But we know that the Law is good, if one uses it lawfully, realizing the fact that law is not made for a righteous person, but for those who are lawless and rebellious, for the ungodly and sinners, for the unholy and profane, for those who kill their fathers or mothers, for murderers and immoral men and homosexuals and kidnappers and liars and perjurers, and whatever else is contrary to sound teaching, according to the glorious gospel of the blessed God, with which I have been entrusted. (1 Timothy 1:8-11)

If anyone advocates a different doctrine and does not agree with sound words, those of our Lord Jesus Christ, and with the doctrine conforming to godliness, he is conceited and understands nothing; but he has a morbid interest in controversial questions and disputes about words, out of which arise envy, strife, abusive language, evil suspicions… (1 Timothy 6:3-4)

For the time will come when they will not endure sound doctrine; but wanting to have their ears tickled, they will accumulate for themselves teachers in accordance to their own desires, and will turn away their ears from the truth and will turn aside to myths. (2 Timothy 4:3-4)

The word translated “sound” in these passages is the exact same word John uses in his third letter, which is translated “health.” But because the English word “health” or “healthy” has such a narrow meaning in our culture today, it was not considered a proper word to use in translating these verses dealing with “doctrine,” or teaching about truth.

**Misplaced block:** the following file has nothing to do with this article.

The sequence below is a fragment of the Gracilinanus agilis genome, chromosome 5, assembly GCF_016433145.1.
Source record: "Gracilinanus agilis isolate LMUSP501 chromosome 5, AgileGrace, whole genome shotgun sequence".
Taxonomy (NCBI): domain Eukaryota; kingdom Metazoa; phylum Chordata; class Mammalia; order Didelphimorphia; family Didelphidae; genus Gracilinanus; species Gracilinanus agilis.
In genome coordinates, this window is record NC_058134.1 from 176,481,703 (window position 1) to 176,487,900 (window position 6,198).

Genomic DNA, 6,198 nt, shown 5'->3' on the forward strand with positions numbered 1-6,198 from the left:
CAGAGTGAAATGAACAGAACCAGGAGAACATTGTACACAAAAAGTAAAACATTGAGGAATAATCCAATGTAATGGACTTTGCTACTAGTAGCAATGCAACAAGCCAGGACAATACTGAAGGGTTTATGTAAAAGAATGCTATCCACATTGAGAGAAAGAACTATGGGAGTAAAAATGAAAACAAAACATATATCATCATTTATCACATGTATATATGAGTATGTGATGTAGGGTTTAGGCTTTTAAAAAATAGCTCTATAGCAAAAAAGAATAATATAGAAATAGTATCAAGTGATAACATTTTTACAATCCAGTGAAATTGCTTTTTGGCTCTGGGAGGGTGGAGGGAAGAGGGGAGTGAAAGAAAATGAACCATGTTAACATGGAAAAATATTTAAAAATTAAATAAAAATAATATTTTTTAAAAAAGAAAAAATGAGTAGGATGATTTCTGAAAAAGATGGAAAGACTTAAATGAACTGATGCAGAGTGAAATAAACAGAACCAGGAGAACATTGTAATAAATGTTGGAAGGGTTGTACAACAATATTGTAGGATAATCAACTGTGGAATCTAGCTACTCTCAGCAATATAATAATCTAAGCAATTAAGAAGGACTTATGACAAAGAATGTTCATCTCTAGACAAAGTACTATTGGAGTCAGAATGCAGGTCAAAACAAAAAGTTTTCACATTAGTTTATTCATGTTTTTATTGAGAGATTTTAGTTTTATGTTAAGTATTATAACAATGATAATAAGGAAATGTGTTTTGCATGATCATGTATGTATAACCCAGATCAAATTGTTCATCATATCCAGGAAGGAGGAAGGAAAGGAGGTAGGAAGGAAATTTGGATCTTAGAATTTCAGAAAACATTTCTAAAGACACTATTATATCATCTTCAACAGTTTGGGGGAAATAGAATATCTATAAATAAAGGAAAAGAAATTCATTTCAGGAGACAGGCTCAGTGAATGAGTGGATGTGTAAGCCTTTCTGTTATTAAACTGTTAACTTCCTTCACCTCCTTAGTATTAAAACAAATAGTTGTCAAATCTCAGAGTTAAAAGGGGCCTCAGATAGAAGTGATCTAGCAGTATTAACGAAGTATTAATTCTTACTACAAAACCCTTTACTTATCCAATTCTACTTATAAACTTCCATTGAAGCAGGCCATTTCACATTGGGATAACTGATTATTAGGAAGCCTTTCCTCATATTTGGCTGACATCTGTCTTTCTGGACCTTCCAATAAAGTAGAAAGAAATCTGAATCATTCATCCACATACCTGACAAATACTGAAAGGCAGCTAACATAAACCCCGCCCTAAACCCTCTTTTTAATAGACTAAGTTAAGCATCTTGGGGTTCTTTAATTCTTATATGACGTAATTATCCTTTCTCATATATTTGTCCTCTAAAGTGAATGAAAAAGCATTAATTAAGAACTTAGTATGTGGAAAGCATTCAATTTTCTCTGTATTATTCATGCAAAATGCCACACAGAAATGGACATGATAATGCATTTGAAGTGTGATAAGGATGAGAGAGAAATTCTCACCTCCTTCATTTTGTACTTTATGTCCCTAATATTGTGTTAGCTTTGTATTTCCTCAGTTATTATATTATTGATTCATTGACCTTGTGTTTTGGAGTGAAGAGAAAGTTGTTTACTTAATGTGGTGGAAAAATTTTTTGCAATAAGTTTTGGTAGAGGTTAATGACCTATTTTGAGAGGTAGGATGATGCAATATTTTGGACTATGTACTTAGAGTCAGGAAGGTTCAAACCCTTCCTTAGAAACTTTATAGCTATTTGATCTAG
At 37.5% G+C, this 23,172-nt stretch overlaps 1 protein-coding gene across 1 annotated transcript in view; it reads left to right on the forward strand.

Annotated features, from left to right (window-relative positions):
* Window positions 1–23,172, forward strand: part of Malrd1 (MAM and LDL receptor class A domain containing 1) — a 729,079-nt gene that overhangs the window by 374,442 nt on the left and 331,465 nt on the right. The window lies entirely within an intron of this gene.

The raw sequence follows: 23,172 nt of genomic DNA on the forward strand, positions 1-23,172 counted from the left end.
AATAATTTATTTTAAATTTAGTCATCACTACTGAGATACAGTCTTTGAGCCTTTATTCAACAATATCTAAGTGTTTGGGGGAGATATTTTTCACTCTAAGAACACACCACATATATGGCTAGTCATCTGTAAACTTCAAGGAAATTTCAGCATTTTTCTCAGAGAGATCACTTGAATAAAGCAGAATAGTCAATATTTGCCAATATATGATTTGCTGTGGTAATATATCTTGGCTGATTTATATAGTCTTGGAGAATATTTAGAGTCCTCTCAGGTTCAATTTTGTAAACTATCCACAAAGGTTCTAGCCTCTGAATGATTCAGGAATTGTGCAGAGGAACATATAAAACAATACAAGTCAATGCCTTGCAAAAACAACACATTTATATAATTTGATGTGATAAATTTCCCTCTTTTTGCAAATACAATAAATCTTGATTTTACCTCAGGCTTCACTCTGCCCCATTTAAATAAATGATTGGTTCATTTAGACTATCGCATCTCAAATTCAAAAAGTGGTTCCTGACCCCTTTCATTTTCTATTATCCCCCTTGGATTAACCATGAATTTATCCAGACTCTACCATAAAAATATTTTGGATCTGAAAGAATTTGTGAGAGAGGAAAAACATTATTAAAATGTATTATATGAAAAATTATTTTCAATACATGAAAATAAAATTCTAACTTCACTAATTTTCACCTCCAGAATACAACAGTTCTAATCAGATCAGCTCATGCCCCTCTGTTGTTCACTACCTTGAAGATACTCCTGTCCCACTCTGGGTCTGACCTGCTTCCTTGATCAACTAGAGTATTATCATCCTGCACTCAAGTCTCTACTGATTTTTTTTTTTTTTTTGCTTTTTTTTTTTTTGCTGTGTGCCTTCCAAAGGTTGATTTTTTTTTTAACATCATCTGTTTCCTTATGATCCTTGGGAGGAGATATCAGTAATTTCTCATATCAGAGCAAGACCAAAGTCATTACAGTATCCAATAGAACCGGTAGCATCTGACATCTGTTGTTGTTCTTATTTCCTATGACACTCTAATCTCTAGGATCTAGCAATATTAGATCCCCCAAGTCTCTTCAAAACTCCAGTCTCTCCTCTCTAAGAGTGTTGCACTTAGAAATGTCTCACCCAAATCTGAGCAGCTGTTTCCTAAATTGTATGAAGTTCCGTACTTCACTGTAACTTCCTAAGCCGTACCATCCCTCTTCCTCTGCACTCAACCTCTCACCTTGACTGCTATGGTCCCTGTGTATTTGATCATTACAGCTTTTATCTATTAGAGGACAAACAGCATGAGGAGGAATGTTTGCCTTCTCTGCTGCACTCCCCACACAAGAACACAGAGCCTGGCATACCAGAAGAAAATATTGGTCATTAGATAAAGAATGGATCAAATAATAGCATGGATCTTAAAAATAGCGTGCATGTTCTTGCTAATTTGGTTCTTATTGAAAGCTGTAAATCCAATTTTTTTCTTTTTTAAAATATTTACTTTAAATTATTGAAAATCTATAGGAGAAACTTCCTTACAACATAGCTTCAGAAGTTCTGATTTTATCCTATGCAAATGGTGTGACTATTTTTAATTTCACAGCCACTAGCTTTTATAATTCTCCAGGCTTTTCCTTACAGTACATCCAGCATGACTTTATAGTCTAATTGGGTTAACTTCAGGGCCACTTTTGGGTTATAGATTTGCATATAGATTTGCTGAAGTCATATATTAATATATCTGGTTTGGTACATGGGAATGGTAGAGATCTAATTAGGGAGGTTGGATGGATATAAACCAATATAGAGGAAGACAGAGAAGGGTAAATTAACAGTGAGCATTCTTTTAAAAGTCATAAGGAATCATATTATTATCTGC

Of course as soon as we seek to define “mental health,” we move outside of the realm of empirical science and into the realm of morals and values. Who gets to define what is proper “mental health,” and in turn actions resulting from someone deemed “mentally healthy”? With modern culture’s denial of a Creator and belief in unguided evolutionary principals, “truth” is defined politically, and in its most extreme form can result in medical tyranny, such as was seen in Nazi Germany pre-World War II. (For more on this see: German Medical Society Apologizes for Nazi-era Atrocities by Doctors, and American Eugenics on the Eve of Nazi Expansion: The Darwin Connection)

This word for “health” used in John’s letter is also used in the famous story of the prodigal son who returns home to his father:

And he said to him, “Your brother has come, and your father has killed the fattened calf because he has received him back safe and sound.” (Luke 15:27)

The word is translated here “safe and sound,” because there is nothing in the text that would suggest that the prodigal son was sick in the way we normally define “sickness.” He had left his father’s household with his inheritance and squandered it all on a sinful lifestyle. Coming back to his senses, he returned to his father’s house and was restored to his position as son in the family. His “health” in this situation is defined in terms of his relationship to his father and his place in his father’s household.

Of the 23 occurrences of this word in the New Testament, there are some uses where physical health is involved. These occurrences are in the gospel records of the life of Jesus, and also in the book of the Acts of the Apostles, and describe their healing ministries. Some examples: